The Wheeler Lee Act of 1938 prohibits deceptive advertising by businesses (Fleming, 2013). The Federal Trade Commission is the governing and implementing body for this law. It specifically prohibits unsubstantiated claims of superior performance of products, goods, or services through any print, electronic, digital, or product labels. These practices create mistrust and reluctance among consumers (Fleming).

Affirmative Action

This is a policy, which provides job opportunities to applicants who may be subjected to discrimination because of particular obstacles or disadvantages, such as gender or race (Handlin, 2013). It is meant to boost employment among disadvantaged minority groups. However, it is not like equal employment opportunity laws. Affirmative action can be enforced only in the public sector and in businesses with government contracts. Nonetheless, more and more private businesses opt to voluntarily comply with affirmative action guidelines in order to improve their workforce diversity (Handlin).

Very likely, these businesses consider demographics within their organizations in making

that decision (Afredo, 2013). If an ethnic group constitute a large share of the workforce, the organization should have the equivalent representation of that group. But before representation is attempted, there should be some openness in all to different cultural practices and customs without these interfering with work operations. This requires respect for other cultures and a sincere desire to integrate insights or innovations from these practices into policies. Morally, this conduces to integrating all members as if their respective identities and history matter alike (Alfredo).

Sexual Harassment

Title VII of the Civil Rights Act of 1964 states that no employee should be discriminated based on his sex/gender (Wicks, 2013). Sexual harassment is a form of workplace discrimination and can be the subject of a complaint in the category of discrimination. The sexual harassment acts of even a single perpetrator can foster a sexually hostile environment in the workplace. Both male and female employees realize and become wary that they can lose their jobs if they do not give in to the sexual advances of the perpetrator, often the employer or manager. Sexual harassment may and are also committed by employees against fellow employees. One way is when they apply indirect pressure on the victim to either resign or tolerate the harassment. Sexual harassment in all forms rob hardworking employees of their morale (Wicks).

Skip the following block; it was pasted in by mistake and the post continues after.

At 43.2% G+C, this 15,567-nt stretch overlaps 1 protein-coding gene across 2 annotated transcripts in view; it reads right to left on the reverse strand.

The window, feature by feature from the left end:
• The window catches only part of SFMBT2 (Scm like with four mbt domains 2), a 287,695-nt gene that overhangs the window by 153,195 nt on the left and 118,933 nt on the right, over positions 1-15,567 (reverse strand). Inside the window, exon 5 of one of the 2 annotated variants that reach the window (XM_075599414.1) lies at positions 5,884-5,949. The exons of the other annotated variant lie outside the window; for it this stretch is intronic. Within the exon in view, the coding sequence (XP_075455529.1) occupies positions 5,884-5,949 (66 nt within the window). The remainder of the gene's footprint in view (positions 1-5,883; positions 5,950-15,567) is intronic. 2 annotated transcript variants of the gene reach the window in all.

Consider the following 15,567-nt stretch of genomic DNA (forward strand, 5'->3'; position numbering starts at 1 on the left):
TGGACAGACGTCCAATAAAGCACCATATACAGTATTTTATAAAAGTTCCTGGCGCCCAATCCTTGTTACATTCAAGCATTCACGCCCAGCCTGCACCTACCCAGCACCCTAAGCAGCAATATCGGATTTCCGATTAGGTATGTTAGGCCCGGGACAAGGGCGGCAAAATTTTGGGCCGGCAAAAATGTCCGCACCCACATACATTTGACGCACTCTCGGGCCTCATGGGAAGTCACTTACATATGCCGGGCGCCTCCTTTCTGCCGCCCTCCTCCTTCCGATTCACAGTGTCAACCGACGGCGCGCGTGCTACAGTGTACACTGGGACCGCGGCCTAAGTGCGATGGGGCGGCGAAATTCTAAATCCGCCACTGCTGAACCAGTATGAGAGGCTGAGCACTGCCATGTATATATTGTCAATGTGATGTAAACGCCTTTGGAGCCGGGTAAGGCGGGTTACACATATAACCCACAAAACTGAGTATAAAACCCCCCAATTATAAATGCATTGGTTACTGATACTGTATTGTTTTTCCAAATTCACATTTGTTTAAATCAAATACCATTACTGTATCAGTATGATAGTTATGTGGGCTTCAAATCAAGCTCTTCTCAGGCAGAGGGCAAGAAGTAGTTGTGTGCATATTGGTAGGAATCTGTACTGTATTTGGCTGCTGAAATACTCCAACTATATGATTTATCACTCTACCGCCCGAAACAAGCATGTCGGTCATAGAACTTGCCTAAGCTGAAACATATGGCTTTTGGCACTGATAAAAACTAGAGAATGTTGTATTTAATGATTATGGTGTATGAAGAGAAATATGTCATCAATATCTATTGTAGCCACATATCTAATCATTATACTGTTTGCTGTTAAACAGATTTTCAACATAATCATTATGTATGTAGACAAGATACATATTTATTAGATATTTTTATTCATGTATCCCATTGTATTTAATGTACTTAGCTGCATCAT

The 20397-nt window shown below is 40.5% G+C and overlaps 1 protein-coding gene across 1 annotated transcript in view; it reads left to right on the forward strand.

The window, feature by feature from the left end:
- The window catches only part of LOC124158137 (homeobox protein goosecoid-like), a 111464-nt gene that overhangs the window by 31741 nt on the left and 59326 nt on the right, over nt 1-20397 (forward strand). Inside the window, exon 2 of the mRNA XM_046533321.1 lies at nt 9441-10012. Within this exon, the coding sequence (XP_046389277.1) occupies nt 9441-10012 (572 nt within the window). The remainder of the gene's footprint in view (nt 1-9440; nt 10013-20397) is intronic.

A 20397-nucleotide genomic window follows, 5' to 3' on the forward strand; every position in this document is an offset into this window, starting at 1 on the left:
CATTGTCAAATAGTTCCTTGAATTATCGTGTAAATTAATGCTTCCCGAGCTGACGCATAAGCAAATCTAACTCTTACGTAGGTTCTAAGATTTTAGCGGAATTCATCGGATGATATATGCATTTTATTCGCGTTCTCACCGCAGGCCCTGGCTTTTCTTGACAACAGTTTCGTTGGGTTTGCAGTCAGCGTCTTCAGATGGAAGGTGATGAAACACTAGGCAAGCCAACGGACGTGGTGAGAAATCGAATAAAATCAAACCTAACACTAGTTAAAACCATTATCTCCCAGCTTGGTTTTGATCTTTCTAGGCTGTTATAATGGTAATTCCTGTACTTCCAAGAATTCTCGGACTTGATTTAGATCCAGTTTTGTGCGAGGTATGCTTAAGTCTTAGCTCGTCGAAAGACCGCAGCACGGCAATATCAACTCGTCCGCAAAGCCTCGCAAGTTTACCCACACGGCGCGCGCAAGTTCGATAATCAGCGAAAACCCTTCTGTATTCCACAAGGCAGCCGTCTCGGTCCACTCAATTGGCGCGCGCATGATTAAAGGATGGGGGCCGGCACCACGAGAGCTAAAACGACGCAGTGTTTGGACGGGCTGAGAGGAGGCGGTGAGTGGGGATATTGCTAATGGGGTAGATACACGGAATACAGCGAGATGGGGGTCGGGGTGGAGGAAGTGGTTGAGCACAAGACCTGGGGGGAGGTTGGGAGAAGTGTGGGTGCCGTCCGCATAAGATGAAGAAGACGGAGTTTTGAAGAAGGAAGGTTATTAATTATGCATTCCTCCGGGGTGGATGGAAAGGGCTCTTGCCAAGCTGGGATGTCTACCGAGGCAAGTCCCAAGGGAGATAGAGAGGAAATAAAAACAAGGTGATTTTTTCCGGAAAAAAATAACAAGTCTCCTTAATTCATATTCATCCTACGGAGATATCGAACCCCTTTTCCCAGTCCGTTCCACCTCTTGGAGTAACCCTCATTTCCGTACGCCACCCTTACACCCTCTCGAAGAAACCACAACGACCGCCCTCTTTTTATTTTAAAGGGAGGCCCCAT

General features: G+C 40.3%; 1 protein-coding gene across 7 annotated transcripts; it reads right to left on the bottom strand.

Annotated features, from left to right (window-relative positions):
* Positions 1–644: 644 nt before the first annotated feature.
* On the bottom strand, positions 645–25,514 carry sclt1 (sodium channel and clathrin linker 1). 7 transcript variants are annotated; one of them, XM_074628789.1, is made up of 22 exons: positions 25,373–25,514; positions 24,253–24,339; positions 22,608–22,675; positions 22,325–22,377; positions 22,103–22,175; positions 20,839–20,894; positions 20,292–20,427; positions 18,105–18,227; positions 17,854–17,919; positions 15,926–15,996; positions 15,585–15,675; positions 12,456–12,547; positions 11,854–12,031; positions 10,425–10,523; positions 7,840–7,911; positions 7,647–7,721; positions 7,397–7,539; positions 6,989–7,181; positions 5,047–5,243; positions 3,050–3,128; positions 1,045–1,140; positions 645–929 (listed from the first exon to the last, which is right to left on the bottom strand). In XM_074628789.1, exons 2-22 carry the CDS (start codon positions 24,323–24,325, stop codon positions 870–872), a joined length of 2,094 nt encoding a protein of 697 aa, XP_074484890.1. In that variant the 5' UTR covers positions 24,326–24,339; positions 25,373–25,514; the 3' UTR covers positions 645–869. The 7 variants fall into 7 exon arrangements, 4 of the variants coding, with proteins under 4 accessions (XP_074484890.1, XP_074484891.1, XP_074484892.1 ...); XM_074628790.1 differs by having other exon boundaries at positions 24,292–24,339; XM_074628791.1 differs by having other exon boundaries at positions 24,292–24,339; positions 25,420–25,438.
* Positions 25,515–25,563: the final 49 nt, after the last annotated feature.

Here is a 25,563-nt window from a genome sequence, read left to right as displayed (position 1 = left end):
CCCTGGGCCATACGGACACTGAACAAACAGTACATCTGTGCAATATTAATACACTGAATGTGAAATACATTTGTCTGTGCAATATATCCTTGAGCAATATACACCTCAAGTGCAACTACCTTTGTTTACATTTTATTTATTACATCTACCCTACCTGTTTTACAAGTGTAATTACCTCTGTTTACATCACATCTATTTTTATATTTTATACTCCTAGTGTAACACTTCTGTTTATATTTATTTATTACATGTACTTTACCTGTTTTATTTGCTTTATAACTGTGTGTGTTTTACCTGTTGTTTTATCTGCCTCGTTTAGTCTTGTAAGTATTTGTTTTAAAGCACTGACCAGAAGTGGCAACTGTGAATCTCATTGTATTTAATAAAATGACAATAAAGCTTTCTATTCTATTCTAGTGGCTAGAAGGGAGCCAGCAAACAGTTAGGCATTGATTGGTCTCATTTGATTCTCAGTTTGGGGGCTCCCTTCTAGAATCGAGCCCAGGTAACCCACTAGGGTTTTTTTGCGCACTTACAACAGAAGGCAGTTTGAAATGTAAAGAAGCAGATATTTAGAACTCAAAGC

Safety Sciences professor Dr. Jan Wachter argued that the Golden Rule may be used as basis for workplace safety programs (Newswise, 2011). But it is the responsibility of safety professionals to infuse ethical standards into the programs. This is because many current approaches to safety management are not solidly ethically based. Laws inform people what they cannot do and ethics instructs people and organizations what they should do. Ethics instructs about doing the right thing and not doing the wrong thing.

Dr. Wachter endorsed a safety management systems approach in the workplace. It recognizes that all unsafe acts and conditions suggest problems in the management system. The creation and enforcement of an ethical system in an organization rest on senior management, which will effectively analyze and control workplace hazards. Safety is a fundamental function of business, like quality, rather than just a "sunk cost (Newswise)."

Environmental Protection

Businesses are the biggest contributor to environmental damage in the form of energy consumption, toxic waste, air and water pollution and deforestation (Fieser, 2005). Industrial toxic waste contaminates ground water and harms those who use it. Oil spills from petroleum industries, the burning of fossil fuels, and fluorocarbon gases from the manufacture of domestic products are among the environmental threats of business. They threaten life in this planet (Fieser). These realities make businesses ethically responsible.

Some of these problems are expensive nuisances, such as oil spills and toxic waste.

Products Liability

Businesses are usually answerable for defective products, negligence and breaches of warranty (Frenz, 2013). These are examples of…[continue]